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7 Ways To Consistently Lead Your Life With The Power of Writing

Writing is leadership.

When you learn how to lead your self, you can lead the entire world. Developing a writing habit can train your leadership.

I love freestyling.

Flurries of snow floated down outside on metallic tanks, while I sat in the control room at a factory in Minnedosa, Canada. It was a freezing Saturday. 

In my steel-toe boots, I found a way to get the internet on my phone. I had graphs of fermentation, evaporation, and distillation processes on the left monitor. I had a system of YouTube channels on the right. I watched a grainy documentary on the culture of instantaneous rapping called “The Art of Freestyling.”

On my long drives from the plant back to the hotel, I played Alchemist beat tapes and freestyled.

Back in Austin, I’d drive my shiny navy blue 325i BMW to the front of the state capital on Tuesdays. In the darkness of the dry hot Austin nights, a few of us gathered in a circle to freestyle for hours.

The guy that brought the boombox called himself Syllable.

It’s the way I lived my life.
I went with the flow.
It’s the way I made my beats.

No rhyme or reason, just freestyling.

Then 2019 comes. I’m writing my first book. I interviewed a few musicians, designers, and entrepreneurs. I had researched the impact of music on innovation. 

I’d write a bit. Then stop.

Something else to research.
I’d open up countless tabs on my browser.
Hours later, no words written down. Just more information gathered.

My freestyle was failing me. 

I had to tap back into my systems engineering mind. I needed to force myself to write.

One morning, in the humid weather of Ikeja, Lagos, I turned the internet off on my laptop. Set a timer for 15 minutes and told myself: “Don’t do anything on this computer but look at this page and write.”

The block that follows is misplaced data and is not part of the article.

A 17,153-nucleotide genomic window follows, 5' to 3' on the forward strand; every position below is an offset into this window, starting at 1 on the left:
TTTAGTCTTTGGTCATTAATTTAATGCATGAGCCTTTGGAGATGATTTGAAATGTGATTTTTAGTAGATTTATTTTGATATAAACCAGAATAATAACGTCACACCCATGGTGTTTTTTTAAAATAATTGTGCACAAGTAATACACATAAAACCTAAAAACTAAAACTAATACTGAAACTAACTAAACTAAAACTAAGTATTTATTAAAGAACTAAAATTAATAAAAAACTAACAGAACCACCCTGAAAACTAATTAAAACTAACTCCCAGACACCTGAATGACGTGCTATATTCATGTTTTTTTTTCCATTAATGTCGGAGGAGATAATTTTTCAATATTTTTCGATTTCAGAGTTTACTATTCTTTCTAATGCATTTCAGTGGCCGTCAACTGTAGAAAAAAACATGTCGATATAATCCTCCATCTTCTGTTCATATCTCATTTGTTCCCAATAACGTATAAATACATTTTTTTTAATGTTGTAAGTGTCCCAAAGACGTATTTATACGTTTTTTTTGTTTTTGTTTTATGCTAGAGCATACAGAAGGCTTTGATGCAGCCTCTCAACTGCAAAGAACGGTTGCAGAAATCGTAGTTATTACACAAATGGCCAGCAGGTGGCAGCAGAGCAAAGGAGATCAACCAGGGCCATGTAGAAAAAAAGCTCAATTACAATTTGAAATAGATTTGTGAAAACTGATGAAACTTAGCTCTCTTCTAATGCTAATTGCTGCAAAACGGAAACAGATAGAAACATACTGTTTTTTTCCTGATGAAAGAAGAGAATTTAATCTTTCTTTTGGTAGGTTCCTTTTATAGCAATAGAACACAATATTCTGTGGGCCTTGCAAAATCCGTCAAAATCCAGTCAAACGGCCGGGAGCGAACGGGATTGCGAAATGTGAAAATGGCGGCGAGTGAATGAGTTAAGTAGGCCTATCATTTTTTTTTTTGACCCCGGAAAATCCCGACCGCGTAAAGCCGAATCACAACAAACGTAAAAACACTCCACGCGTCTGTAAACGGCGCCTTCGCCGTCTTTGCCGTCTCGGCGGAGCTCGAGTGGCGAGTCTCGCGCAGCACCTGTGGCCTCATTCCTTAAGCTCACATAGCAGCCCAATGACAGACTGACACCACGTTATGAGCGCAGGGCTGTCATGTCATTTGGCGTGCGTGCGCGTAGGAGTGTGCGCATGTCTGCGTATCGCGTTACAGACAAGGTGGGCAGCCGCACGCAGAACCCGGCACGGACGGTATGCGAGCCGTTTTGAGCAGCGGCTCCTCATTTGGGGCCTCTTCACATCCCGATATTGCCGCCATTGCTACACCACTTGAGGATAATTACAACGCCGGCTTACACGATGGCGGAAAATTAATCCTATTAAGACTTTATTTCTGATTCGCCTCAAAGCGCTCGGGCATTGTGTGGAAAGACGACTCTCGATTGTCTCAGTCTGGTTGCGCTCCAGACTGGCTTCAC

I fidgeted. My body wanted to do something else. I rubbed my palms against my thighs. The blinking cursor seared my eyes. I took unnecessary deep breaths. I wrote one word, then the other, then another.

The alarm went off.
I had written an entire page.

That day I learned an important lesson: Writing is easy. Sitting down to write is the hard part.

I coined my phrase “AIS” system of writing: “Ass-In-Seat”

It’s a system that forces me to sit. It hasn’t failed me ever since.

The Inconsistent Trap

It’s hard to stay consistent.

Most of us fall for the enthusiasm trap.

We start with excitement at the sight of a new and shiny idea but soon fall into the valley of dead ideas – the project plateau.

Ideas are easy.
Execution is hard.

This happens with anything that requires a habit: starting a new venture, sticking to a diet, developing a spiritual practice, and getting your ideas into the world to move people.

Writing a well-crafted piece is attainable.

But writing two is not as easy. How about 3, 5, 10?

Just like anything that requires the evolution of self, writing consistently requires systems and accountability to overcome the perpetual resistance that wants to stop you from living your full life.

You need a clear intention and then direct your attention towards that intention.

The best way to put guardrails around your attention is with repeatable systems and processes.

Writing consistently happens with systems.

7-Step System For Consistent Writing

It’s systems that have gotten me this far. 

I’ve used it to publish 3 books. I’ve used it to grow my online presence. I’ve used it to build my business and develop more autonomy in my life while finding meaning in the mundane.

You can do it too. 

When you write consistently, you take leadership of your life. You clarify your thinking and values. You also get better at communicating to attract like-minded people.

Here are 7 ways to build a consistent writing practice.

1. Read to write (feed your mind)

Imagine exercising without eating, you’d be exhausted.

Now imagine eating without exercising, you’d be carrying on too much.

Writing is like an exercise for the mind. Reading is how you feed your mind with new and interesting material. If you want to write consistently, make sure you are reading consistently.

It doesn’t have to be books alone.

You can listen to audiobooks, podcasts, interviews, or watch movies. As long as you are deliberate with how you consume.

Feed your mind to consistently have raw material to develop.

2. Take notes (be ready so you don’t have to get ready)

Write before you have to write.

One of the biggest challenges with writing is the huge gap between when you have an idea and when you write it down. You can have an idea on a walk. You can hear something interesting on a podcast. But you might think, “I’ll remember that for later.”

Don’t do it. Please don’t do it.

Your memory will most likely fail you.

Your best bet is to develop a note-taking practice. The single biggest thing that has helped me stay consistent with my writing is note-taking.